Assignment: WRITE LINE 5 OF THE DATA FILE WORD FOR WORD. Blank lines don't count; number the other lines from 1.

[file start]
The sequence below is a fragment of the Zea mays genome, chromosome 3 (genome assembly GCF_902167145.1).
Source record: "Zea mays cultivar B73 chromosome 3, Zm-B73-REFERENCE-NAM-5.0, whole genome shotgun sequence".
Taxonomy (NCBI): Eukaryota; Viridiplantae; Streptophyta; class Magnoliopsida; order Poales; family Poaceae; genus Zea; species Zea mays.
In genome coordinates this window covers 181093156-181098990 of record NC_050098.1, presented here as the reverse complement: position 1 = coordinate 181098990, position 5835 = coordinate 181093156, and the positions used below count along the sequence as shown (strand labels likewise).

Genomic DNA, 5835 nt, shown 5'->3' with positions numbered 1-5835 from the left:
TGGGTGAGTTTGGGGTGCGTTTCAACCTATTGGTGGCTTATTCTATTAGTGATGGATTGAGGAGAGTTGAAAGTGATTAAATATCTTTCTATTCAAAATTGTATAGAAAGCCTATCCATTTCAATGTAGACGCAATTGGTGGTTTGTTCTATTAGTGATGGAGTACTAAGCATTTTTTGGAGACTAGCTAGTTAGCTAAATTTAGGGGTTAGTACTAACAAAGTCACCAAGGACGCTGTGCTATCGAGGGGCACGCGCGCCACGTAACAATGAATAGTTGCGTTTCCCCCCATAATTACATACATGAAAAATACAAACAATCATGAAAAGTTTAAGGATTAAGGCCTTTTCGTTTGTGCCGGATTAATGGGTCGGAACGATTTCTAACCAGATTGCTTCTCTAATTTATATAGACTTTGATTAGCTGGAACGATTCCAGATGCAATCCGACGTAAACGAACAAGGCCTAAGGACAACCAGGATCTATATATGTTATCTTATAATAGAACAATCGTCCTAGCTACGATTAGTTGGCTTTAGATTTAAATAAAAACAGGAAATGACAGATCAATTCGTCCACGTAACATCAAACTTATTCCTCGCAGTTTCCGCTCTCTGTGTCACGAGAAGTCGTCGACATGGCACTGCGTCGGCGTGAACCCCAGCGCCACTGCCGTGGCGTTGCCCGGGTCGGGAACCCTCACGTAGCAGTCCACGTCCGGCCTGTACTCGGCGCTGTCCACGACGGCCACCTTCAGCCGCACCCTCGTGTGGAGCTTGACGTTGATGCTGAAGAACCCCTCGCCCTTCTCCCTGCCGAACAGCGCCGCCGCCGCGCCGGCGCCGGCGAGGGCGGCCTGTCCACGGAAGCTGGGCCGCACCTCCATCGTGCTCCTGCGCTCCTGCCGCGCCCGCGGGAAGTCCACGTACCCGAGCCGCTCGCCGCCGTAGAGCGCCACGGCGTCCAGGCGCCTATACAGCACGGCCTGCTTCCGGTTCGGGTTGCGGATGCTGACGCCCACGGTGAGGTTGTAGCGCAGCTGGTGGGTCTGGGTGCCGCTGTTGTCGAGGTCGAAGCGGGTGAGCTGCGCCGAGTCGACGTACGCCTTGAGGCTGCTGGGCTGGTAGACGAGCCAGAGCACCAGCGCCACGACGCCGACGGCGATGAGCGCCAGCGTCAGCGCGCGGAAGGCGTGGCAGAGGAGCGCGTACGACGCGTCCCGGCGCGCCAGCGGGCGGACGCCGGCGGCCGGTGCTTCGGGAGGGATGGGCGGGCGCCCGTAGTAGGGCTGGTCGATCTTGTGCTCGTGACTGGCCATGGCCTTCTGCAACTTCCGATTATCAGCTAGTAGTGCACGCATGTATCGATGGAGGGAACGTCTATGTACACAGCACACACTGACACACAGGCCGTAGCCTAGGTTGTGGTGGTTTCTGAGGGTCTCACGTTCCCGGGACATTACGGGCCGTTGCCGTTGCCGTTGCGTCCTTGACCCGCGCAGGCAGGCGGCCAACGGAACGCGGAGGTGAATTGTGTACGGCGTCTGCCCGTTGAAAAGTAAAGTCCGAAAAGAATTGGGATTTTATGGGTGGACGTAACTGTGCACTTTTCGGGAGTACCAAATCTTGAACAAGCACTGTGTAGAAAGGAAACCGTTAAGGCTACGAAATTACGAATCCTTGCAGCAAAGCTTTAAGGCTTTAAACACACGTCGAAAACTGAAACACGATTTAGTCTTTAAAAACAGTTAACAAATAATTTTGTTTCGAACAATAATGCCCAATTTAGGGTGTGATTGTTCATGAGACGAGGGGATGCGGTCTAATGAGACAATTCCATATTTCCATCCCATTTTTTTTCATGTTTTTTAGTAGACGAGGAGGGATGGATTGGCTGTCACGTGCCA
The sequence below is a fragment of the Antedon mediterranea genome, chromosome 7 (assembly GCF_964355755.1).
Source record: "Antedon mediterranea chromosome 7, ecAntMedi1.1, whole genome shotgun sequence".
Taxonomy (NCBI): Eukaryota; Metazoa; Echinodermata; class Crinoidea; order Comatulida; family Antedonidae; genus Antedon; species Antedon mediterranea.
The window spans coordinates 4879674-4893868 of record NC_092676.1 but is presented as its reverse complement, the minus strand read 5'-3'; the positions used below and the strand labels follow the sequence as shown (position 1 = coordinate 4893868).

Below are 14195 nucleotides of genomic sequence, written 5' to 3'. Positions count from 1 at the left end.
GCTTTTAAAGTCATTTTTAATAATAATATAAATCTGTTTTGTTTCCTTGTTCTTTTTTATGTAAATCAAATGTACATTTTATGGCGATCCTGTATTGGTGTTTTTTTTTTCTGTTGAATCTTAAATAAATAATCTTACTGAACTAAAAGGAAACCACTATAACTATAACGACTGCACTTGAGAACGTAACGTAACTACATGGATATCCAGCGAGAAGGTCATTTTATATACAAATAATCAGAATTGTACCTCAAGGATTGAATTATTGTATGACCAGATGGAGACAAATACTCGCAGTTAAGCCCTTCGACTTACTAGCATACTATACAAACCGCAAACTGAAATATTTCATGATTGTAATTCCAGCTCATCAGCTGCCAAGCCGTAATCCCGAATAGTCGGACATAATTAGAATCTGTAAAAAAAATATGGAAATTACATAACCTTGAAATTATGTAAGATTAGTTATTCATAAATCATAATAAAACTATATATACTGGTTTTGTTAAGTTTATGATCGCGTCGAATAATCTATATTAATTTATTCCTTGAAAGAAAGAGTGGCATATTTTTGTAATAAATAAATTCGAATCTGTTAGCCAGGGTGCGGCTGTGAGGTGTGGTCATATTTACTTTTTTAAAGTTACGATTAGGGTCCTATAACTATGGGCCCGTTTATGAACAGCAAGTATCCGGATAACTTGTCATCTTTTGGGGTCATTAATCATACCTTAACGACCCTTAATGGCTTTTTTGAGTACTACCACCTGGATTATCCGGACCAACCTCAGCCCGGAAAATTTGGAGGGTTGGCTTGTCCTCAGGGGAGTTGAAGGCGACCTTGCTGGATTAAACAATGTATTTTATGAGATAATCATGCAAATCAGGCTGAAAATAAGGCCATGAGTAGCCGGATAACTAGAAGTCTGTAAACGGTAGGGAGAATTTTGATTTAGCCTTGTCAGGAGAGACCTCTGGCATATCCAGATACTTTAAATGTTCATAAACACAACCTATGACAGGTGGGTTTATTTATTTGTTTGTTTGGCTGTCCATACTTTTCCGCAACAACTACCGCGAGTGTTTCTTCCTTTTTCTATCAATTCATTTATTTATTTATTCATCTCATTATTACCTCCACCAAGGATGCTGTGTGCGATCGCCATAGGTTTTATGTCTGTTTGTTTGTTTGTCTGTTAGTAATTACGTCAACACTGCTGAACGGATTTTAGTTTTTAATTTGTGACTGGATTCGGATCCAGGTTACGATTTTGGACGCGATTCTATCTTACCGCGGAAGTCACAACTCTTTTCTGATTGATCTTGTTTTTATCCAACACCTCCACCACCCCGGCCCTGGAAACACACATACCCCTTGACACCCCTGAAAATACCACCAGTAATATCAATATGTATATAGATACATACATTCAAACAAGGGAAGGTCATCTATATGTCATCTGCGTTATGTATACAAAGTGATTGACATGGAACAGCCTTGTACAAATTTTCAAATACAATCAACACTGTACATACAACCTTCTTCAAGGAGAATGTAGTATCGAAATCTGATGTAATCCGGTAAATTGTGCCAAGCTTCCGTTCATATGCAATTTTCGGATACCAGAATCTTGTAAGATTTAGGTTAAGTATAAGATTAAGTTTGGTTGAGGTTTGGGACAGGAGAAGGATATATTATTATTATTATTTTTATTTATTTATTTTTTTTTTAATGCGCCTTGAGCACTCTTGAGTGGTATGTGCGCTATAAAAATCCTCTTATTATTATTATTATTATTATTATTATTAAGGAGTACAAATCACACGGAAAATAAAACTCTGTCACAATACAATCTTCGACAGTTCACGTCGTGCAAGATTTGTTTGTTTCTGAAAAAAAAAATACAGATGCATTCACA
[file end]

Genomic DNA, 5835 nt, shown 5'->3' with positions numbered 1-5835 from the left: